" ] }, { "cell_type": "code", "execution_count": 14, "metadata": { "collapsed": false, "deletable": true, "editable": true }, "outputs": [ { "data": { "text/plain": [] }, "execution_count": 14, "metadata": {}, "output_type": "execute_result" } ], "source": [] }, { "cell_type": "markdown", "metadata": { "deletable": true, "editable": true }, "source": [ "

How many people caught the measles during the first 10 days?  (Hint: You can't answer this by looking at the I_sol graph.)

" ] }, { "cell_type": "code", "execution_count": 16, "metadata": { "collapsed": false, "deletable": true, "editable": true }, "outputs": [ { "data": { "text/plain": [] }, "execution_count": 16, "metadata": {}, "output_type": "execute_result" } ], "source": [] }, { "cell_type": "markdown", "metadata": { "deletable": true, "editable": true }, "source": [ "

Quarantine!

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This time we will alter the model to reflect the idea that if we ask that people with measles isolate themselves so as to limit contact with healthy people, the transmission coefficient should be lower.  Again, copy/paste code to answer these questions.

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Suppose the effect of quarantine is to cut the transmission coeffient in half.  What is the effect on the epidemic?  Also, what does this mean in terms of the exposure of susceptible people to infected people?

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" ] }, { "cell_type": "code", "execution_count": 18, "metadata": { "collapsed": false, "deletable": true, "editable": true }, "outputs": [ { "data": { "text/plain": [] }, "execution_count": 18, "metadata": {}, "output_type": "execute_result" } ], "source": [] }, { "cell_type": "markdown", "metadata": { "deletable": true, "editable": true }, "source": [ "

How low does the transmission coefficient need to get in order to avoid having an epidemic?  (In order to answer this question, you will need to decide what it means to avoid an epidemic.)  Is this realistic?

" ] }, { "cell_type": "code", "execution_count": 20, "metadata": { "collapsed": false, "deletable": true, "editable": true }, "outputs": [ { "data": { "text/plain": [] }, "execution_count": 20, "metadata": {}, "output_type": "execute_result" } ], "source": [] }, { "cell_type": "markdown", "metadata": { "deletable": true, "editable": true }, "source": [ "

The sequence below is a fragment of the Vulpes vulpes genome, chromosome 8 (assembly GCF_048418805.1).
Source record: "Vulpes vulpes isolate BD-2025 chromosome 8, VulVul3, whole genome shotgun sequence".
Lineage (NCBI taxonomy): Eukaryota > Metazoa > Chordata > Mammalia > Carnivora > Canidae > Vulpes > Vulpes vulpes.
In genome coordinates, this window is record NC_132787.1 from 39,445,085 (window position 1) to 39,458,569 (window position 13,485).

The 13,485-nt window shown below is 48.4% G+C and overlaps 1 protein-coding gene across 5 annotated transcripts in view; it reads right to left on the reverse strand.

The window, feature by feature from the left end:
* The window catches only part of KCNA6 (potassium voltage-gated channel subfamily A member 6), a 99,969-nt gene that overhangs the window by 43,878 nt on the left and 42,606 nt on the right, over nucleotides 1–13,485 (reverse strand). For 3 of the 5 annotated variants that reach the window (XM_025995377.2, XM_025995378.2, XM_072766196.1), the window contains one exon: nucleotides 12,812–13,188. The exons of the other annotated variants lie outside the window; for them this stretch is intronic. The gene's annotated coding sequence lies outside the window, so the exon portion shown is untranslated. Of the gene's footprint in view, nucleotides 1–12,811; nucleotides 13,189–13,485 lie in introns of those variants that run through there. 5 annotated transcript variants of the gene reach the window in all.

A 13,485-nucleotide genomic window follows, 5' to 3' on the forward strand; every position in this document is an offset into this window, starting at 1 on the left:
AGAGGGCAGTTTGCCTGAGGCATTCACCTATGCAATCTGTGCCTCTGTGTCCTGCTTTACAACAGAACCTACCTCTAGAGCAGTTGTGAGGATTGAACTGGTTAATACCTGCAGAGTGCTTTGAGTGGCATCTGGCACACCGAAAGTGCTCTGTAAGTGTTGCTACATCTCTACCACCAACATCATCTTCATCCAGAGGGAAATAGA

Let's look at Sarah Lawrence.

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Pretend that the measles are arriving on campus.  There are about 2200 students and staff here.  What should S,I,R be set to initially in the code to reflect the new situation?

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" ] }, { "cell_type": "code", "execution_count": 22, "metadata": { "collapsed": false, "deletable": true, "editable": true }, "outputs": [ { "data": { "text/plain": [] }, "execution_count": 22, "metadata": {}, "output_type": "execute_result" } ], "source": [] }, { "cell_type": "markdown", "metadata": { "deletable": true, "editable": true }, "source": [ "

Using the original example (not with quarantine), run the code with your new  S,I,R and see what happens.  Describe the results. (You may wish to consult earlier questions to complete your analysis.)  Keep in mind that a semester is no more than 120 days long, and that the break between semesters will effectively end the spread of infection on campus.

" ] }, { "cell_type": "code", "execution_count": 24, "metadata": { "collapsed": false, "deletable": true, "editable": true }, "outputs": [ { "data": { "text/plain": [] }, "execution_count": 24, "metadata": {}, "output_type": "execute_result" } ], "source": [] }, { "cell_type": "markdown", "metadata": { "deletable": true, "editable": true }, "source": [ "

In the real world---what factors indicate that a measles epidemic would be likely/unlikely to happen on campus?

" ] }, { "cell_type": "code", "execution_count": 26, "metadata": { "collapsed": false, "deletable": true, "editable": true }, "outputs": [ { "data": { "text/plain": [] }, "execution_count": 26, "metadata": {}, "output_type": "execute_result" } ], "source": [] }, { "cell_type": "markdown", "metadata": { "deletable": true, "editable": true }, "source": [ "

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As you may know, influenza is an infectious disease that has as primary symptoms fever, achiness, malaise, sore throat, and a runny nose.  It leads to 250,000 to 500,000 deaths each year worldwide (3,000 to 50,000 deaths each year in the U.S.).  There is an annual influenza epidemic.  Let's investigate.